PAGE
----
The latest mortgage rules that were introduced recently are still settling in, however, some market experts think that they will cause a deceleration in lending.
Property market professionals are carefully observing the effects with the Bank of England (BoE) stating that they are hoping for less of the tremendous lending that the market has seen in the last 18 months. The extreme borrowings have caused speculations of another housing bubble, especially in London and the South East.
Some are concerned that some of the greater loan to income amounts among firs time buyers in London and the South East could become dangerous should interest rates increase.
However, the Government are intent on their housing led recovery stimulating the overall economy.
Lenders have revealed that they have already been practising under the new regulations, before their introduction on 26th April. Neil Hudson of Savills says that if this is true, then it is unlikely that there will be a substantial drop in mortgage lending in the next few months.1
Hudson thinks that the BoE’s Financial Policy Committee’s (FPC) authority to set tougher interest rate tests on new borrowers could be more of more significance.
He says: “The FPC is likely to get these powers in the summer and it may be during this period that we begin to see prospective borrowers struggle to get financing.
“Given the importance of first time buyers in the recent surge of market activity, any limit on their ability to borrow relative to current trends could lead to a slowdown in both house price growth and overall transaction levels.
“Unfortunately, this would also lead to prospective first time buyers remaining trapped in the private rented sector. Therefore, any move by the BoE to minimise threats to financial stability via the housing market should also be met by support from the Government for the private rented sector.”1
Concerns over Effects of New Mortgage Rules in UK
Cash buyers could play a vital role in keeping the property market up if there happens to be a slowdown in lending. After the recession, cash buyers played an important part in pushing market activity. The last year has seen more than 400,000 cash only transactions, not just from foreign investors or buy-to-let landlords.1
Savills claims that cash only buyers are just as likely to be those downsizing and home movers. They even revealed that they could be replacing mortgage movers in some markets.
Hudson says: “At a fairly constant 35% of total market transactions, even during the last year, the scale of cash buyer activity will dilute any intervention in the market by the BoE, but should not prevent that intervention.”1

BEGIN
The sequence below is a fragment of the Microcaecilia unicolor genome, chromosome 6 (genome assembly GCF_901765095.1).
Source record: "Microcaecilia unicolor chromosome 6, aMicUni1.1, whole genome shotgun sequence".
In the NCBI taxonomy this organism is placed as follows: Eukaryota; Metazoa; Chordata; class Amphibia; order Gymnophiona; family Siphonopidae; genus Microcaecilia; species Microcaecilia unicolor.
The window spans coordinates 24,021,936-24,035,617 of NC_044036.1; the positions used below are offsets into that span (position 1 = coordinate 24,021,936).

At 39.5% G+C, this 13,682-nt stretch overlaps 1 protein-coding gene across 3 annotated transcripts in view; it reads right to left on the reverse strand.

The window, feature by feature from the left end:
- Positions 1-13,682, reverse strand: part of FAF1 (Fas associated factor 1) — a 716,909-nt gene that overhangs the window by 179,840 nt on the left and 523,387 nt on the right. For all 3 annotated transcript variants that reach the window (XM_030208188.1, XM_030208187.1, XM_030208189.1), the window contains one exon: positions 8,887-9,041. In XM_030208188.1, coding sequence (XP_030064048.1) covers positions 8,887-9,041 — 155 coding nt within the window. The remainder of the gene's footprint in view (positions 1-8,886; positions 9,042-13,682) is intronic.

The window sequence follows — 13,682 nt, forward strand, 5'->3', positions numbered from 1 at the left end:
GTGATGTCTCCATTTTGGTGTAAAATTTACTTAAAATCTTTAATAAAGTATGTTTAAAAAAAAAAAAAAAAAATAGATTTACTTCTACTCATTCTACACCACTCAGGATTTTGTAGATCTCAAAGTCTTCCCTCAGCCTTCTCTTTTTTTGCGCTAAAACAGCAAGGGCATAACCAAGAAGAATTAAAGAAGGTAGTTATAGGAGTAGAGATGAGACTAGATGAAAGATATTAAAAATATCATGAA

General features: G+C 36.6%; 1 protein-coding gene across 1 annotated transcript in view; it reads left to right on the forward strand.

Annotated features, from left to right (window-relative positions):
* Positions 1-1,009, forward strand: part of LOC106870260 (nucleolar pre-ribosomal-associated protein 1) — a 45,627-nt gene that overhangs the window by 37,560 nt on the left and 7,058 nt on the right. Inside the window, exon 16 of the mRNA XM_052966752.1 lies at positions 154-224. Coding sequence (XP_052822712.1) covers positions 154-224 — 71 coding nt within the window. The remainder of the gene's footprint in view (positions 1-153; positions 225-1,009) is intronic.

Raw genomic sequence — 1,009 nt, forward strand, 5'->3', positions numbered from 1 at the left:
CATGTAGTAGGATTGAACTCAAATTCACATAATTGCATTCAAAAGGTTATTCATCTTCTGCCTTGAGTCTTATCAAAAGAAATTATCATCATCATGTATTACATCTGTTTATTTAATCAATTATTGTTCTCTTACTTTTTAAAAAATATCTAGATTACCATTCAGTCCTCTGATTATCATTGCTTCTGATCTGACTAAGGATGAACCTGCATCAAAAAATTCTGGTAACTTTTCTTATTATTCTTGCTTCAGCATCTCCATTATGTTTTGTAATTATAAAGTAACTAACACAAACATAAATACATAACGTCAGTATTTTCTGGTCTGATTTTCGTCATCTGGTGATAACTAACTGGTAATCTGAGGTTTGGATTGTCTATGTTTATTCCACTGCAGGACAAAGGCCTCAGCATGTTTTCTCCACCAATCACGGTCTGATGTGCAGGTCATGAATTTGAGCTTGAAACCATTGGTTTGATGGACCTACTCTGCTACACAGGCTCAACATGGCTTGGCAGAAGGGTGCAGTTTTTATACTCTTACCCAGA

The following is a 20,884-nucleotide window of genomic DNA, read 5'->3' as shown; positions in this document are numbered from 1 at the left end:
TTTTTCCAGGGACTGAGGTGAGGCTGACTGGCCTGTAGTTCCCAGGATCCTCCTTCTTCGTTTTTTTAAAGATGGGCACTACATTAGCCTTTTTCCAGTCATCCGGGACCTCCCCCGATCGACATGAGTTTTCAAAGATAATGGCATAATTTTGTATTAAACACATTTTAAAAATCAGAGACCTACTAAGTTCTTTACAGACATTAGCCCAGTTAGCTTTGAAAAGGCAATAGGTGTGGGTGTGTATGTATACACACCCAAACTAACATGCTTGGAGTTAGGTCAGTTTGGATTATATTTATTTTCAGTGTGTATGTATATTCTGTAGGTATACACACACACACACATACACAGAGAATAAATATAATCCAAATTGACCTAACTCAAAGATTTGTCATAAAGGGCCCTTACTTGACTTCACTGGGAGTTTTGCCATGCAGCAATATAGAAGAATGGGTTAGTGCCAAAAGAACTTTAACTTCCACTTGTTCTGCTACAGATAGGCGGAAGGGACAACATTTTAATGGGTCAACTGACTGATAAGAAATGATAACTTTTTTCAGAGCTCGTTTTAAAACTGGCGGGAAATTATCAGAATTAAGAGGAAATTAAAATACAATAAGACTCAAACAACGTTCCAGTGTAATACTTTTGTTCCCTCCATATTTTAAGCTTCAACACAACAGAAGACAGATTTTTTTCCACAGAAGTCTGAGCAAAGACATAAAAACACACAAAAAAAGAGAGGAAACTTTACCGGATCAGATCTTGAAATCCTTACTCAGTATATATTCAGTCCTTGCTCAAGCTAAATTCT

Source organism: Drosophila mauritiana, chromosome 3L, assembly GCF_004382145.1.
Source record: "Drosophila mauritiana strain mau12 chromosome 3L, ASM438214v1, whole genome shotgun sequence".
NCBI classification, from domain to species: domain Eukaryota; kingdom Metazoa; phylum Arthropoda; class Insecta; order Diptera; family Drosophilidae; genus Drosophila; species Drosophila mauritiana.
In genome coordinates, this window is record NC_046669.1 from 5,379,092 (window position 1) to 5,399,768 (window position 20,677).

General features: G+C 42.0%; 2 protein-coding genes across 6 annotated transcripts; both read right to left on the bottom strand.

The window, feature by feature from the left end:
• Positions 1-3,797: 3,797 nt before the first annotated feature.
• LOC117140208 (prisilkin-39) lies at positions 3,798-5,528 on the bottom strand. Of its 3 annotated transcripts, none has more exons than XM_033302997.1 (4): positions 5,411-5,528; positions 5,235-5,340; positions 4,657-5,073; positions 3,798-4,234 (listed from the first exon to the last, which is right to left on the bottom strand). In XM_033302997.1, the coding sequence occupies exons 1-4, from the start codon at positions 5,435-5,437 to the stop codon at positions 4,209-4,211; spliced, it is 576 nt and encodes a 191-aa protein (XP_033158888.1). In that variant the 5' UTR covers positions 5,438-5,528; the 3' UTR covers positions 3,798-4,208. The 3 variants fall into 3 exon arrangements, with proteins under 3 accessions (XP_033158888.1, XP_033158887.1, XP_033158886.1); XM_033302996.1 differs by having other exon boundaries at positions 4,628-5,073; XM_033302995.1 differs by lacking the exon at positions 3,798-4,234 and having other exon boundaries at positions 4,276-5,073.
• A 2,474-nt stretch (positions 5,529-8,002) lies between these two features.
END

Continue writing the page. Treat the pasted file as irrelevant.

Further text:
Some lenders have already begun taking action to limit high loans. Lloyds Banking Group, who offer mortgages through the Halifax, Lloyds Bank, the Bank of Scotland, and Scottish Widows Bank, has said that they are changes their policy for new high value mortgage lending.
From now, if the mortgage lending on a property is more than £500,000, Lloyds Group will evaluate the mortgage application by using an income multiple limit of four. They described move as a “targeted policy change”1 designed to tackle inflationary pressures seen in the London property market.
Lloyds Group’s Director of Mortgages, Stephen Noakes, says: “Whilst the housing market outside of London is starting to improve, the recovery is fragile and prices largely remain below their peak. It is important we don’t disrupt this recovery.
“But in London, house prices are almost now 30% above the 2007 peak. This is largely driven by issues of supply, which are particularly acute in London, and this is having an impact on income multiples which are failing to keep pace with asset growth.
“We’re not seeing such issues across the rest of the UK and therefore this is a targeted response to an issue largely in the upper tiers of the London housing market. This prudent update to our lending policies is intended to manage risks to our business and for our customers.”
Noakes went on to explain that the Group still supports the Help to Buy scheme, as it has boosted the housing market: “Help to Buy is not one of the factors driving London house prices.
“Just 2% of purchases in London in 2014 have been through the scheme with the significant majority of applications coming from the rest of the UK.”
Noakes adds that the Group predicts the policy change will affect about 8% of their lending in London.1